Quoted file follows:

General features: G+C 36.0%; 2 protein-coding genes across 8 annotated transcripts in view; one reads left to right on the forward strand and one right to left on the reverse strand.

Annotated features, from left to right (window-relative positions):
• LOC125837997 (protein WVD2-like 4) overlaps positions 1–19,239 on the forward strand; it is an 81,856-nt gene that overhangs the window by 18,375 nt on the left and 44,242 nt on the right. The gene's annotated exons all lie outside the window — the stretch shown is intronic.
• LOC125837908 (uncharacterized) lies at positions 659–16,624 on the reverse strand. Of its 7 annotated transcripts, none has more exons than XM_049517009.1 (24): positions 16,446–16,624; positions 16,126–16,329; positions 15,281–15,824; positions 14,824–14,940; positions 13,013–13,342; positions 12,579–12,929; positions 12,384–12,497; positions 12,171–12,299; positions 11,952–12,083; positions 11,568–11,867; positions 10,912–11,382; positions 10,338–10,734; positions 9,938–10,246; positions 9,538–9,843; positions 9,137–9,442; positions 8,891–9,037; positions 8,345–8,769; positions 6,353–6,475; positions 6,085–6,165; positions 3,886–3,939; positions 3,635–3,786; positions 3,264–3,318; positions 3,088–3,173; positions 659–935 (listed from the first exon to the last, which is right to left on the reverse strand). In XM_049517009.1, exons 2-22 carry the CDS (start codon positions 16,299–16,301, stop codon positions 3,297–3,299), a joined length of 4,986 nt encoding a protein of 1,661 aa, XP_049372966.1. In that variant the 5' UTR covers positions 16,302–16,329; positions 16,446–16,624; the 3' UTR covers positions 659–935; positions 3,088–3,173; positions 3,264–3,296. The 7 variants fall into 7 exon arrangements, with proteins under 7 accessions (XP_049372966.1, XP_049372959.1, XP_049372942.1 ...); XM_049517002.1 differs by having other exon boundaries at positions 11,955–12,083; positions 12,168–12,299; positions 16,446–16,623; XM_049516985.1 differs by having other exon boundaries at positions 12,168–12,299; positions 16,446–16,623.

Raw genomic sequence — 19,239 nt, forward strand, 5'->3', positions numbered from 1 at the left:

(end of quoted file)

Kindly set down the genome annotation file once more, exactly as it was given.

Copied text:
General features: G+C 36.0%; 2 protein-coding genes across 8 annotated transcripts in view; one reads left to right on the forward strand and one right to left on the reverse strand.

Annotated features, from left to right (window-relative positions):
• LOC125837997 (protein WVD2-like 4) overlaps positions 1–19,239 on the forward strand; it is an 81,856-nt gene that overhangs the window by 18,375 nt on the left and 44,242 nt on the right. The gene's annotated exons all lie outside the window — the stretch shown is intronic.
• LOC125837908 (uncharacterized) lies at positions 659–16,624 on the reverse strand. Of its 7 annotated transcripts, none has more exons than XM_049517009.1 (24): positions 16,446–16,624; positions 16,126–16,329; positions 15,281–15,824; positions 14,824–14,940; positions 13,013–13,342; positions 12,579–12,929; positions 12,384–12,497; positions 12,171–12,299; positions 11,952–12,083; positions 11,568–11,867; positions 10,912–11,382; positions 10,338–10,734; positions 9,938–10,246; positions 9,538–9,843; positions 9,137–9,442; positions 8,891–9,037; positions 8,345–8,769; positions 6,353–6,475; positions 6,085–6,165; positions 3,886–3,939; positions 3,635–3,786; positions 3,264–3,318; positions 3,088–3,173; positions 659–935 (listed from the first exon to the last, which is right to left on the reverse strand). In XM_049517009.1, exons 2-22 carry the CDS (start codon positions 16,299–16,301, stop codon positions 3,297–3,299), a joined length of 4,986 nt encoding a protein of 1,661 aa, XP_049372966.1. In that variant the 5' UTR covers positions 16,302–16,329; positions 16,446–16,624; the 3' UTR covers positions 659–935; positions 3,088–3,173; positions 3,264–3,296. The 7 variants fall into 7 exon arrangements, with proteins under 7 accessions (XP_049372966.1, XP_049372959.1, XP_049372942.1 ...); XM_049517002.1 differs by having other exon boundaries at positions 11,955–12,083; positions 12,168–12,299; positions 16,446–16,623; XM_049516985.1 differs by having other exon boundaries at positions 12,168–12,299; positions 16,446–16,623.

Raw genomic sequence — 19,239 nt, forward strand, 5'->3', positions numbered from 1 at the left: